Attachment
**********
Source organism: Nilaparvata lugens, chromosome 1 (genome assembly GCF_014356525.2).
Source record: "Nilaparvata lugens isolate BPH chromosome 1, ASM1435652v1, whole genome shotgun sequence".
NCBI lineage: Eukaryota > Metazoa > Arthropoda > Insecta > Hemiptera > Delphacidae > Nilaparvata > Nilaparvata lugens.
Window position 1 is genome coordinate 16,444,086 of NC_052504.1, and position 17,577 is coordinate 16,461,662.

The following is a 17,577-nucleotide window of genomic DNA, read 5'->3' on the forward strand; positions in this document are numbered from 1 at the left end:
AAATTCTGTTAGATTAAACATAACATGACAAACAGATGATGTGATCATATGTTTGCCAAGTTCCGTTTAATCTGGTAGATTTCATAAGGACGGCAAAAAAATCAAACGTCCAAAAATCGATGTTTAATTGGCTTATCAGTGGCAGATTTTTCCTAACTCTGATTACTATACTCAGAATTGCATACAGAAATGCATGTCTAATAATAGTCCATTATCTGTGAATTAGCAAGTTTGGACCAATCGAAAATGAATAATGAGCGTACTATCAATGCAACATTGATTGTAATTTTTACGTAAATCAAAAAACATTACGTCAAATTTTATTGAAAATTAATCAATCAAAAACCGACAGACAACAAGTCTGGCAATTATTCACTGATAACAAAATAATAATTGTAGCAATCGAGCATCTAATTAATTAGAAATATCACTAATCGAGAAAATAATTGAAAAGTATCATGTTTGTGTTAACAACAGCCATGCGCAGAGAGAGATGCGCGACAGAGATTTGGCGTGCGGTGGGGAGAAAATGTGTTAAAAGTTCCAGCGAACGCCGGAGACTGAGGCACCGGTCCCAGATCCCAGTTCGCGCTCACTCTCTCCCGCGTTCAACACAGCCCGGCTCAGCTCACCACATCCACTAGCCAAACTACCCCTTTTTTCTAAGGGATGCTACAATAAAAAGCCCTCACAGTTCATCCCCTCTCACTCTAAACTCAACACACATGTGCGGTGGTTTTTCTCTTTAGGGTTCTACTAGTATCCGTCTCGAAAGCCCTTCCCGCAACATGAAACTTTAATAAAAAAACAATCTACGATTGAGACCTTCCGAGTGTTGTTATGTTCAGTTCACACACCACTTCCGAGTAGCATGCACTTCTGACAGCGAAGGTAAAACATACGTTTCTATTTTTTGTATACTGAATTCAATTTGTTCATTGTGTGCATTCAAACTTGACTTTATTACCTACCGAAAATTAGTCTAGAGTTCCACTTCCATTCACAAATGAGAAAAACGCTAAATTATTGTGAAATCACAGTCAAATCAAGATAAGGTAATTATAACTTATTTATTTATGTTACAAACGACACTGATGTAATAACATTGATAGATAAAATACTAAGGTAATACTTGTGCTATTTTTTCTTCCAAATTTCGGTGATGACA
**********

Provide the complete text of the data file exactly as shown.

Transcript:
Source organism: Nilaparvata lugens, chromosome 1 (genome assembly GCF_014356525.2).
Source record: "Nilaparvata lugens isolate BPH chromosome 1, ASM1435652v1, whole genome shotgun sequence".
NCBI lineage: Eukaryota > Metazoa > Arthropoda > Insecta > Hemiptera > Delphacidae > Nilaparvata > Nilaparvata lugens.
Window position 1 is genome coordinate 16,444,086 of NC_052504.1, and position 17,577 is coordinate 16,461,662.

The following is a 17,577-nucleotide window of genomic DNA, read 5'->3' on the forward strand; positions in this document are numbered from 1 at the left end:
AAATTCTGTTAGATTAAACATAACATGACAAACAGATGATGTGATCATATGTTTGCCAAGTTCCGTTTAATCTGGTAGATTTCATAAGGACGGCAAAAAAATCAAACGTCCAAAAATCGATGTTTAATTGGCTTATCAGTGGCAGATTTTTCCTAACTCTGATTACTATACTCAGAATTGCATACAGAAATGCATGTCTAATAATAGTCCATTATCTGTGAATTAGCAAGTTTGGACCAATCGAAAATGAATAATGAGCGTACTATCAATGCAACATTGATTGTAATTTTTACGTAAATCAAAAAACATTACGTCAAATTTTATTGAAAATTAATCAATCAAAAACCGACAGACAACAAGTCTGGCAATTATTCACTGATAACAAAATAATAATTGTAGCAATCGAGCATCTAATTAATTAGAAATATCACTAATCGAGAAAATAATTGAAAAGTATCATGTTTGTGTTAACAACAGCCATGCGCAGAGAGAGATGCGCGACAGAGATTTGGCGTGCGGTGGGGAGAAAATGTGTTAAAAGTTCCAGCGAACGCCGGAGACTGAGGCACCGGTCCCAGATCCCAGTTCGCGCTCACTCTCTCCCGCGTTCAACACAGCCCGGCTCAGCTCACCACATCCACTAGCCAAACTACCCCTTTTTTCTAAGGGATGCTACAATAAAAAGCCCTCACAGTTCATCCCCTCTCACTCTAAACTCAACACACATGTGCGGTGGTTTTTCTCTTTAGGGTTCTACTAGTATCCGTCTCGAAAGCCCTTCCCGCAACATGAAACTTTAATAAAAAAACAATCTACGATTGAGACCTTCCGAGTGTTGTTATGTTCAGTTCACACACCACTTCCGAGTAGCATGCACTTCTGACAGCGAAGGTAAAACATACGTTTCTATTTTTTGTATACTGAATTCAATTTGTTCATTGTGTGCATTCAAACTTGACTTTATTACCTACCGAAAATTAGTCTAGAGTTCCACTTCCATTCACAAATGAGAAAAACGCTAAATTATTGTGAAATCACAGTCAAATCAAGATAAGGTAATTATAACTTATTTATTTATGTTACAAACGACACTGATGTAATAACATTGATAGATAAAATACTAAGGTAATACTTGTGCTATTTTTTCTTCCAAATTTCGGTGATGACA